I just want to mention that this is a gender-bend retelling of The Hunchback of Notre Dame. I’m sure we kind of picked up on that, but still worth saying. Enebish = Quasimodo and all that.

As I alluded to earlier, I was really looking forward to this book. Thorley’s debut was exciting and had great characters and was well written. This was no exception either. Once I understood the world I had just stepped into, I had a hard time putting it down.

I was surprised by how much I enjoyed this, even expecting all that. I’ve had a lot of trouble lately getting into fantasy stories, but I didn’t have that problem with this one. It’s very accessible. A lot of the setting does have that medieval city feel to it while still clearly taking place somewhere unfamiliar, so it was possible to recognize where we were and what was happening fairly easily.

The characters were also amazingly well done. The Disney version of Hunchback has a line in it that asks, “What makes a monster and what makes a man?” This story definitely asks that question as well. None of the characters are strictly heroes or villains. They aren’t all good–or all bad. They have questionable morals and their own agendas that often times end up hurting other people. It’s hard to decide who to trust. I liked that the story was so character driven in that respect. It brought a lot of depth to the story and I felt like it made it more realistic.

The one thing that sort of took away from my enjoyment was the same thing I actually really loved: how closely it mirrored Hunchback. Because I am so familiar with the story and because this actually does follow the basic plot most of the story, I blew some of the surprises early. Like, by chapter three I mostly knew how one thing was going to go down at the end. But look, I knew that was probably going to happen going into this. And I did still really enjoy trying to match up these characters with their counterparts (Frollo, Esmeralda, Phoebus, etc.). It just meant that I was then either not able to take a character at face value or I kept trying to anticipate The Thing.

That doesn’t mean there aren’t still surprises in the story. For sure, there were still twists I did not see coming. It just means that since this story lines up with another I’m familiar with, I knew some of what was going to happen. This story still does its own thing while fitting into an existing framework most of the time.

Very enjoyable reading. Way more enjoyable than Hugo’s original story, I’ll say that. That man does not know how to get to the point.

Vengeance Road (Vengeance Road, #1)

Vengeance Road (Vengeance Road, #1) by Erin Bowman

First Lines: It weren’t no secret Pa owned the best plot of land ‘long Granite Creek, and I reckon that’s why they killed him.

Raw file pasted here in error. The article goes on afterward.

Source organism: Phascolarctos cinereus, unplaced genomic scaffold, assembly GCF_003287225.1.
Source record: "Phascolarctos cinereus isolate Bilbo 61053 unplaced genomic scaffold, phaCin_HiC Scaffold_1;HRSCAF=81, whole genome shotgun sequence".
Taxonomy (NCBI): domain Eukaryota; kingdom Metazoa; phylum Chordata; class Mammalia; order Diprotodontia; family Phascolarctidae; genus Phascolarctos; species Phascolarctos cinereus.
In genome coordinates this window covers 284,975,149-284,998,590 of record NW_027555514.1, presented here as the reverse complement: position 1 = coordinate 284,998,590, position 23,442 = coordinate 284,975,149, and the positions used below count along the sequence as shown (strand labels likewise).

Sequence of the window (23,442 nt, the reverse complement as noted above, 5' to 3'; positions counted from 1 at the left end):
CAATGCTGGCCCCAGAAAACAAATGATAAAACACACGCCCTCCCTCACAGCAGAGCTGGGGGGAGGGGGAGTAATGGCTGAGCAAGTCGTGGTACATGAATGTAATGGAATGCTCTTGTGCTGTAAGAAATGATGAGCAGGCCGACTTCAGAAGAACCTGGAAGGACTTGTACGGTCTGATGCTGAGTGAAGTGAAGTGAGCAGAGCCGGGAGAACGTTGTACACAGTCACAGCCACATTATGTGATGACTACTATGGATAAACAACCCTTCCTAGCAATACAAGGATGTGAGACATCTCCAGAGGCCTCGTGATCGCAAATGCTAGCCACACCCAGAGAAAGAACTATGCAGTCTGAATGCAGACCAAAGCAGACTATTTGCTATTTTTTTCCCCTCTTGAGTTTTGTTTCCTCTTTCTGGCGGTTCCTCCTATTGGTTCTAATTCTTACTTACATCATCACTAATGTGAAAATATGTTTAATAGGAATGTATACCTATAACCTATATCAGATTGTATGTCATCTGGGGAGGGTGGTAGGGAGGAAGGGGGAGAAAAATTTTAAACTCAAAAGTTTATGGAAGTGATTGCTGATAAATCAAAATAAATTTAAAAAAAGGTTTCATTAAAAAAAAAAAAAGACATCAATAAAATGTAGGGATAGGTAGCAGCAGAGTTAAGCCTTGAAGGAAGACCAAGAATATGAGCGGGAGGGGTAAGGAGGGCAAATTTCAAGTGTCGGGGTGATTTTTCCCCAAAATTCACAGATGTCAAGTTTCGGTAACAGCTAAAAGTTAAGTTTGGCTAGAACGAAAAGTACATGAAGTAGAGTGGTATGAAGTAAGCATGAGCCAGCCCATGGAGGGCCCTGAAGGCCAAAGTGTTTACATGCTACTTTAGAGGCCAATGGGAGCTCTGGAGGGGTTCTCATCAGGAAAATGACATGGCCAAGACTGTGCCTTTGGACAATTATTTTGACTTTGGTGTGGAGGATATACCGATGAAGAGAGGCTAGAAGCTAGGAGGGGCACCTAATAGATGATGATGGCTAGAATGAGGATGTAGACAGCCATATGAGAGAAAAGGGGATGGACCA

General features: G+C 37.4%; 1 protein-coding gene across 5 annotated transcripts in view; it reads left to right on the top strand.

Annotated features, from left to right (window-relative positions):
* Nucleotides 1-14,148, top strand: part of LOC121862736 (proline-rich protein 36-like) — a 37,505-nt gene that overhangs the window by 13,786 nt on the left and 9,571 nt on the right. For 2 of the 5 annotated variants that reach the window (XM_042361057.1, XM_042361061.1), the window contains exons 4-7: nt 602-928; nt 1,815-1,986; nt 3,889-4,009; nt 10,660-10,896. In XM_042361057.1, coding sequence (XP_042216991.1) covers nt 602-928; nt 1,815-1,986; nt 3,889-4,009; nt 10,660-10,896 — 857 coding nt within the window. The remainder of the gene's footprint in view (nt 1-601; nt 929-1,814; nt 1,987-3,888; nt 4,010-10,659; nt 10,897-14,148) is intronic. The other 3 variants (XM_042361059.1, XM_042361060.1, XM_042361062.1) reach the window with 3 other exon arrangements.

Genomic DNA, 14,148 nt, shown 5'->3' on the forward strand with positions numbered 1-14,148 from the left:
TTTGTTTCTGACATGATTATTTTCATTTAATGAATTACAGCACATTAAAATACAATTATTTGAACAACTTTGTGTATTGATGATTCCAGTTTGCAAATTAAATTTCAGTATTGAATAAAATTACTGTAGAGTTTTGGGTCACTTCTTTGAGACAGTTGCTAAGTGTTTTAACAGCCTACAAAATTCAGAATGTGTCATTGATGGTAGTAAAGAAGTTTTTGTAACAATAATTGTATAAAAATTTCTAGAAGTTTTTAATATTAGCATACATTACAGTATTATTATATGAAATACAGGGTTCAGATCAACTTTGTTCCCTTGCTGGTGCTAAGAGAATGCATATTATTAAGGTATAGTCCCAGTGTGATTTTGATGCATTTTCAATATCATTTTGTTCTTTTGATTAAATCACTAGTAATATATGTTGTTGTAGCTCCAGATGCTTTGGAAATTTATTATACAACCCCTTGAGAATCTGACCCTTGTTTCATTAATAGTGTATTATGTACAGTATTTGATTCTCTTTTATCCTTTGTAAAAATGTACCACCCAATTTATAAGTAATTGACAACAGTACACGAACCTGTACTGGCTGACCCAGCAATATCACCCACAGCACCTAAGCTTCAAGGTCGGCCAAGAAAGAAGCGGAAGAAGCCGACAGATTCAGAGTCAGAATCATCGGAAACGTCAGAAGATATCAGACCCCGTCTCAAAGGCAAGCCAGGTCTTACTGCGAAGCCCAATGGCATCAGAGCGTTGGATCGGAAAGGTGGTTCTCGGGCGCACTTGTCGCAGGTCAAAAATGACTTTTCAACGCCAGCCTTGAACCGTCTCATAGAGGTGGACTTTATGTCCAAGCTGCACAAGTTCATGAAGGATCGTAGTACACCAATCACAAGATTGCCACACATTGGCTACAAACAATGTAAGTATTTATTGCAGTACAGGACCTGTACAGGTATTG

I won’t lie–I’d seen this cover before and thought it was too busy, kind of Gothic, and just…not me. But a few months ago, I was looking through books online and for some reason, I gave this enough of a chance to read the blurb. And I found that it was probably totally something I would enjoy.

When eighteen-year-old Kate’s father is murdered, she doesn’t just want justice–she wants revenge. And answers. Because it seems her father was killed for a journal detailing the location of a gold mine in the area. And the only way Kate’s going to get her revenge is if she disguises herself as a boy and does the dirty work herself. But Arizona is not a safe place and Kate’s going to need the help of a couple of meddling brothers who won’t leave her along and an Apache girl who’d just about given up on hope. Even that may not be enough to keep her safe from the gang that’s out for gold and doesn’t mind spilling some blood.

This is an adventure story set in a very dangerous time and place. Arizona in the 1870s was an unforgiving land, especially if you managed to strike gold in any of the mines. As the story constantly points out, gold can turn men into monsters. The setting itself was unconventional enough to make it an interesting story. Factor in that this entire novel was based on a legend (which the author explains at the end) and it just makes it both more fascinating and weirdly creepier.

Kate walks an interesting line as a character. She’s not your typical young woman of the time. She’s lived out in the middle of nowhere her whole life. She knows how to shoot with killer aim and live off the land and track animals. That makes it easy for her to pretend to be a man as she seeks her revenge in a world unfriendly to women. Her voice easily shines through in the story, given her very distinct way of speaking as you can see from the first lines.

This story does not shy away from the harsh realities of a life like this. I was constantly surprised by the level of violence. Shoot-outs, blood, cold-blooded murder. It’s all there.

And this story takes some serious chances. There were some surprising twists I did not see coming because I thought there was no way this story would go that far. I was wrong.

This story rocks because it’s a female protagonist in a dangerous world doing what no one thought she’d be able to do. I would actually consider teaching this in my classroom if it worked in the curriculum. It’s a fast-paced story with tons of action. I’m pretty sure you could get a lot of reluctant readers to fall in love with this.

The Life and (Medieval) Times of Kit Sweetly

The Life and (Medieval) Times of Kit Sweetly by Jamie Pacton

First Lines: The Red Knight only fights on Wednesdays, Fridays, and Saturdays. Much to the everlasting chagrin of my boss, King Richard the Bold, aka Len Schwartz. Today’s Friday, and the Red Knight, my older brother, Chris, is running late. Again.

Ok, this probably sounds super corny, but this was high on my to-read list when I learned a book like this was going to be coming out. I have this thing for Medieval reenactments and Ren Faires and I wish I could tell you why, but I truly have no idea. I’ve only been to Medieval Times once and that’s it! But it must’ve made an impression.

Kit is a passionate defender of all things Just. So working as a serving wench at a Medieval -themed restaurant with no way to advance up the pay ladder to help her mom pay the bills, Kit is fired up. All she wants to do is be the first female Knight and joust but that’s not “historically accurate” despite how good she is. The company only lets men do that. So when Kit disguises herself as her brother and enters the joust anyway, the video of her goes viral–and brings with it a lot of trouble from management. But the Girl Knight won’t go down without a fight. Recruiting other girls to her cause, Kit’s next rival could be her greatest–and her last, if management fires her first.